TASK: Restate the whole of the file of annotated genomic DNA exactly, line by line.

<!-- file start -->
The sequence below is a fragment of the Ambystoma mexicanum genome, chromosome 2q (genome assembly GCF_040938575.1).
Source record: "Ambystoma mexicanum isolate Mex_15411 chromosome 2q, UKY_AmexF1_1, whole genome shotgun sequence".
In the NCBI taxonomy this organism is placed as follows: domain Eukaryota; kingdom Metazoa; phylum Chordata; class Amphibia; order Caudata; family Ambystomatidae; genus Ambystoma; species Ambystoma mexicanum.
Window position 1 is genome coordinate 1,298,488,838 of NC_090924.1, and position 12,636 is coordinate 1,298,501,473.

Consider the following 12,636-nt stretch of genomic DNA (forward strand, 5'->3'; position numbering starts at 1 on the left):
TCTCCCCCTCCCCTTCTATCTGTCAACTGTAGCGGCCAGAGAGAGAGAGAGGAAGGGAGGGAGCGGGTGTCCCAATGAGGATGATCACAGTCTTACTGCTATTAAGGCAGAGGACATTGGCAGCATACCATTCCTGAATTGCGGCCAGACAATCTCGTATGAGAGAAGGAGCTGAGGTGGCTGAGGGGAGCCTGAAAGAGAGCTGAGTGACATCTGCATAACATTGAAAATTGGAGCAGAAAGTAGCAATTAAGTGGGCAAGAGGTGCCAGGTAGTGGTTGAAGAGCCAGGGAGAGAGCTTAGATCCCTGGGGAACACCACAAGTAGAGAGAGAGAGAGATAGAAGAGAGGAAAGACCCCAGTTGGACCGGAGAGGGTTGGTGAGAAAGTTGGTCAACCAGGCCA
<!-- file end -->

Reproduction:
The sequence below is a fragment of the Ambystoma mexicanum genome, chromosome 2q (genome assembly GCF_040938575.1).
Source record: "Ambystoma mexicanum isolate Mex_15411 chromosome 2q, UKY_AmexF1_1, whole genome shotgun sequence".
In the NCBI taxonomy this organism is placed as follows: domain Eukaryota; kingdom Metazoa; phylum Chordata; class Amphibia; order Caudata; family Ambystomatidae; genus Ambystoma; species Ambystoma mexicanum.
Window position 1 is genome coordinate 1,298,488,838 of NC_090924.1, and position 12,636 is coordinate 1,298,501,473.

Consider the following 12,636-nt stretch of genomic DNA (forward strand, 5'->3'; position numbering starts at 1 on the left):
TCTCCCCCTCCCCTTCTATCTGTCAACTGTAGCGGCCAGAGAGAGAGAGAGGAAGGGAGGGAGCGGGTGTCCCAATGAGGATGATCACAGTCTTACTGCTATTAAGGCAGAGGACATTGGCAGCATACCATTCCTGAATTGCGGCCAGACAATCTCGTATGAGAGAAGGAGCTGAGGTGGCTGAGGGGAGCCTGAAAGAGAGCTGAGTGACATCTGCATAACATTGAAAATTGGAGCAGAAAGTAGCAATTAAGTGGGCAAGAGGTGCCAGGTAGTGGTTGAAGAGCCAGGGAGAGAGCTTAGATCCCTGGGGAACACCACAAGTAGAGAGAGAGAGAGATAGAAGAGAGGAAAGACCCCAGTTGGACCGGAGAGGGTTGGTGAGAAAGTTGGTCAACCAGGCCA